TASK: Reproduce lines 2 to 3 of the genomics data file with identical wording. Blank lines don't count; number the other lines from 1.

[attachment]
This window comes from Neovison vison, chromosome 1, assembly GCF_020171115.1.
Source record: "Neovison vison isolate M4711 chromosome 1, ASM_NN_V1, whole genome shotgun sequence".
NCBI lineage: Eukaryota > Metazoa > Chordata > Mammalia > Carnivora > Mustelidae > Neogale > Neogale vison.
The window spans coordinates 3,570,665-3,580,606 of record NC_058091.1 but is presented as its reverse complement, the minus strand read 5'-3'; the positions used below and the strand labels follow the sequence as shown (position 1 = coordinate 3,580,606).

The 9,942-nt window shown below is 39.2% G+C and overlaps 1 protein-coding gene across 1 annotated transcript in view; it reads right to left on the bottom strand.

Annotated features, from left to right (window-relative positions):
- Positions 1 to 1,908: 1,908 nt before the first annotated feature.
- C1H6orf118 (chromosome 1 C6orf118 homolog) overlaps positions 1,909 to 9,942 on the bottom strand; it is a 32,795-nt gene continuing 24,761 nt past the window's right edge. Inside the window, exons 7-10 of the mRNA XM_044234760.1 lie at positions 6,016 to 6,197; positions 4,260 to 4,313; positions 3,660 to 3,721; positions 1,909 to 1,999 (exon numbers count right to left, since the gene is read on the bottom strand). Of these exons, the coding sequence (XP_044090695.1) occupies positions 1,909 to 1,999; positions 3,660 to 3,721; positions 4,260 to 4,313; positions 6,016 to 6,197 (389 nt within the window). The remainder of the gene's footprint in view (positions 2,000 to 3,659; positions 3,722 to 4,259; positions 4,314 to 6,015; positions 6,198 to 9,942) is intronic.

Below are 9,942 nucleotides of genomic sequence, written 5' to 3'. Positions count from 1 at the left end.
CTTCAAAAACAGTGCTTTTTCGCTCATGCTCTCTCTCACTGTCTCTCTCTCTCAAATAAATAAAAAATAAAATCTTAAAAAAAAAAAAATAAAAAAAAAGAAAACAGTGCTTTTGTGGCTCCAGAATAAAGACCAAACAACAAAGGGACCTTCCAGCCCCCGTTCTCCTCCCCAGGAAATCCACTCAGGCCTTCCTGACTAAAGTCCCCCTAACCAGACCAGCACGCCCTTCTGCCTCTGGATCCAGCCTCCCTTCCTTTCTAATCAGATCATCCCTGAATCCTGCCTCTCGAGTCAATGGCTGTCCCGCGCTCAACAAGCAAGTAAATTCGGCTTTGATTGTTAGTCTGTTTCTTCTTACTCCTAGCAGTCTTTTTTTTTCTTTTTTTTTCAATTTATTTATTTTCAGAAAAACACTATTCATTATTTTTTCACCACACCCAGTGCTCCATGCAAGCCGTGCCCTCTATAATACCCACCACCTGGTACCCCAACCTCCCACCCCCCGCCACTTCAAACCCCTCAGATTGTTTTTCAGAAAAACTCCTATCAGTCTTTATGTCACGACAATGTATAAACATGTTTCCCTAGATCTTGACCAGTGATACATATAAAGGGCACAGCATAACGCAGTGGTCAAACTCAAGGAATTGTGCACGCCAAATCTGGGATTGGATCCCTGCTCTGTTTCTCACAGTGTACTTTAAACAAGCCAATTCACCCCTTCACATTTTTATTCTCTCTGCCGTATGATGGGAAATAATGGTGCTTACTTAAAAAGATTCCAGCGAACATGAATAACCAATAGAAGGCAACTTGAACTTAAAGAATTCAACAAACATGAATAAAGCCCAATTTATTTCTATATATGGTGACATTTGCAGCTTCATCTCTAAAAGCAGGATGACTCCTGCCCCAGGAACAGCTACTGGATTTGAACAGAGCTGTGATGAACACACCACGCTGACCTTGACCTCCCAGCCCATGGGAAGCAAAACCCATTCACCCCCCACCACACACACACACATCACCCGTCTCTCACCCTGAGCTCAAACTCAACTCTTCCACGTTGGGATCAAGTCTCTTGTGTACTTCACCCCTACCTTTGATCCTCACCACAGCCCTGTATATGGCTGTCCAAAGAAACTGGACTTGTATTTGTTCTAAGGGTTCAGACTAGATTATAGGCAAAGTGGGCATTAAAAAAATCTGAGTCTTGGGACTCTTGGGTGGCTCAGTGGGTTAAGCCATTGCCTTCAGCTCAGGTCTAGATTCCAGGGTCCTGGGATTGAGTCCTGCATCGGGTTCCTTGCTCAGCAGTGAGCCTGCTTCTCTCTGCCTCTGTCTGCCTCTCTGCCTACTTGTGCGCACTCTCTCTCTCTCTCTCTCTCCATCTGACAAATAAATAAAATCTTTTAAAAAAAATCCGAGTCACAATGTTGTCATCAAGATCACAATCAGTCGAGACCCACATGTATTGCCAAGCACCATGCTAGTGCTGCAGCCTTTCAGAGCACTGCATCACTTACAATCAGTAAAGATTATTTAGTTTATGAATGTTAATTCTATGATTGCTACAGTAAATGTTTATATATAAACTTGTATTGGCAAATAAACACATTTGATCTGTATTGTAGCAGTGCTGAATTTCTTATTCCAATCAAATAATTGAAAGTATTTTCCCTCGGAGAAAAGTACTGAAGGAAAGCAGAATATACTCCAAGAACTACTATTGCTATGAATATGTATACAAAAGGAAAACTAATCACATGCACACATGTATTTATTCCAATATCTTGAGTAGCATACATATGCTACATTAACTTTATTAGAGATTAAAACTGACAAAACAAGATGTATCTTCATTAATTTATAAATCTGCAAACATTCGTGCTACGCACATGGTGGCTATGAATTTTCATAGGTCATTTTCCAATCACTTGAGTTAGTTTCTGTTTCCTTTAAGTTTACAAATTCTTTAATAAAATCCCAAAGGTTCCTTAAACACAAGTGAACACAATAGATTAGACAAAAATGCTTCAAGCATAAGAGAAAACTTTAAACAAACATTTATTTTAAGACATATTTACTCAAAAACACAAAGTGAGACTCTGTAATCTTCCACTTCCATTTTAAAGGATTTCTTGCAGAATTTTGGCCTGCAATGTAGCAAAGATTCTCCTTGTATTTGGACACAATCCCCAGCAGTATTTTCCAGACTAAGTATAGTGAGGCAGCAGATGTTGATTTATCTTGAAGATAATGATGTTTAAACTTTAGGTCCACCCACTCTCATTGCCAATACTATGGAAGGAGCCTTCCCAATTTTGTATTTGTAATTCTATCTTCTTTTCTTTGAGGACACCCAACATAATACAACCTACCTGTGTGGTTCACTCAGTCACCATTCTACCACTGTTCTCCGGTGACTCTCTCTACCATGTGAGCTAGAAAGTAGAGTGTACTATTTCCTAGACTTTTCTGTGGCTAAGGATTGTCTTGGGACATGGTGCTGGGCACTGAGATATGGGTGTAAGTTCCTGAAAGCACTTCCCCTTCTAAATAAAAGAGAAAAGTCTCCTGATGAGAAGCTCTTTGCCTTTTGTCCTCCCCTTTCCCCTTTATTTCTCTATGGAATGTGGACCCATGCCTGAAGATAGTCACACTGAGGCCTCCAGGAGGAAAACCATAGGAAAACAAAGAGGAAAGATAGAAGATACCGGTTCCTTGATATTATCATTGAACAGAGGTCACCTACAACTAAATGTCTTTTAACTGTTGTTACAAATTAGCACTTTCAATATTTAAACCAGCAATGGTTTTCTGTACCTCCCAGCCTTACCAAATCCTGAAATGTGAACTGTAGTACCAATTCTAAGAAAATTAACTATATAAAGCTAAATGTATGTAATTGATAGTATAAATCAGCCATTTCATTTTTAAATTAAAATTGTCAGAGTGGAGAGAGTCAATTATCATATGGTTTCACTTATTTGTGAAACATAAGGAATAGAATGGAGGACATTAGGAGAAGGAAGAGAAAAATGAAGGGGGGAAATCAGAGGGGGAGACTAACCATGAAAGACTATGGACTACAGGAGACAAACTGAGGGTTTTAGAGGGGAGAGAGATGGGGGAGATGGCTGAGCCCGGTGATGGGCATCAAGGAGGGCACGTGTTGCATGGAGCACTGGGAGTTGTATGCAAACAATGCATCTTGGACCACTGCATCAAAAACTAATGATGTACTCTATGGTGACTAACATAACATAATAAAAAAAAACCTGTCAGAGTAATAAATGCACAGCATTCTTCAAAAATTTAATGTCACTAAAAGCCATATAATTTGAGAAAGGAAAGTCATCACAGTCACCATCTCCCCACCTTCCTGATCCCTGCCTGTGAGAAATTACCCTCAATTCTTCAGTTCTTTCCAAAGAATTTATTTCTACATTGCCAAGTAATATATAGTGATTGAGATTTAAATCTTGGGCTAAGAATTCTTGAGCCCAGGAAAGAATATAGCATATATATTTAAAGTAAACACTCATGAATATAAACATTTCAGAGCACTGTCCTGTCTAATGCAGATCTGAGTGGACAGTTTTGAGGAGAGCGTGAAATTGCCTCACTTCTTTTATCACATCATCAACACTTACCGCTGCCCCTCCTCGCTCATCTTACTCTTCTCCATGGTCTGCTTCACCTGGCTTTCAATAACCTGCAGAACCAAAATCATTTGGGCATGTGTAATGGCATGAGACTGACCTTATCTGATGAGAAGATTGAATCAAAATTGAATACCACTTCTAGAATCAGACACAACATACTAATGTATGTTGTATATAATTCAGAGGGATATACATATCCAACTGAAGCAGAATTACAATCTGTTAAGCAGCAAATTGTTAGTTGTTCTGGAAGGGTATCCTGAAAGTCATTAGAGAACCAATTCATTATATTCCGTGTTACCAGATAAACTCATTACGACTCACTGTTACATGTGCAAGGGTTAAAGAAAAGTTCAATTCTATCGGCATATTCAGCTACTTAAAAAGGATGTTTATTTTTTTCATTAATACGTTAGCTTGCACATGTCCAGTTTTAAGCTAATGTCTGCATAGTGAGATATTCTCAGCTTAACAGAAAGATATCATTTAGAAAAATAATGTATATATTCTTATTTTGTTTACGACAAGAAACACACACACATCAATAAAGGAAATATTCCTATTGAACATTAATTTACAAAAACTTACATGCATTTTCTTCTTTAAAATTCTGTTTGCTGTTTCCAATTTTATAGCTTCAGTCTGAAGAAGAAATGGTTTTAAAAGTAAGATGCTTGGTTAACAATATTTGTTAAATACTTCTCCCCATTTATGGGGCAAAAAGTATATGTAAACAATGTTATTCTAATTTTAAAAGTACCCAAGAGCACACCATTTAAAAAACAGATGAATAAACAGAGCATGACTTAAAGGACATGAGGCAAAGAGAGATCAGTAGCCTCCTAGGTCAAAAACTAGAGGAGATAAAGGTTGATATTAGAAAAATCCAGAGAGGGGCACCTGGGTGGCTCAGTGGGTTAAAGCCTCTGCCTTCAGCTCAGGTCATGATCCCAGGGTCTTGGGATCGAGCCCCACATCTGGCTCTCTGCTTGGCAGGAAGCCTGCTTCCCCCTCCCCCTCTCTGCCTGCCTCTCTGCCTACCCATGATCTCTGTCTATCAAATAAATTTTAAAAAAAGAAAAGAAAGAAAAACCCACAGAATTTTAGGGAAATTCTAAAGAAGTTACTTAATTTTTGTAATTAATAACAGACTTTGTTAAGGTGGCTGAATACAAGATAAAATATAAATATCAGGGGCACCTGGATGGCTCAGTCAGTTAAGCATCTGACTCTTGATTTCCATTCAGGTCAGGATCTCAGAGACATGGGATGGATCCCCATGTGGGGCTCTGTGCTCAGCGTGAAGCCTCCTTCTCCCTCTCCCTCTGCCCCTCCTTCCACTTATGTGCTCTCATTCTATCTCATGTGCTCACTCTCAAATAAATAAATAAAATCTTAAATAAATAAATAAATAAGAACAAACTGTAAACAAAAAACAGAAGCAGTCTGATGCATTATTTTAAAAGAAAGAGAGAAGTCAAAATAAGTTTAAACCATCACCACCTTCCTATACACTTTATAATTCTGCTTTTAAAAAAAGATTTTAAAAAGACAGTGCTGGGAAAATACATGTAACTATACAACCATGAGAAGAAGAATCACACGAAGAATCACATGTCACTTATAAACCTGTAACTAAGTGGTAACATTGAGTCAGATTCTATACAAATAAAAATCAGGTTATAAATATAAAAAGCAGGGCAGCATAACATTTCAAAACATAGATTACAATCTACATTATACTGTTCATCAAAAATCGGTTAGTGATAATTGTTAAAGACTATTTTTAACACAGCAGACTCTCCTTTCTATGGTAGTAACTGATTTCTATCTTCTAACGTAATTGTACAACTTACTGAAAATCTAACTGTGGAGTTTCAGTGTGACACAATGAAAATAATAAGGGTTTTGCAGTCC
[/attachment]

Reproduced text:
Source record: "Neovison vison isolate M4711 chromosome 1, ASM_NN_V1, whole genome shotgun sequence".
NCBI lineage: Eukaryota > Metazoa > Chordata > Mammalia > Carnivora > Mustelidae > Neogale > Neogale vison.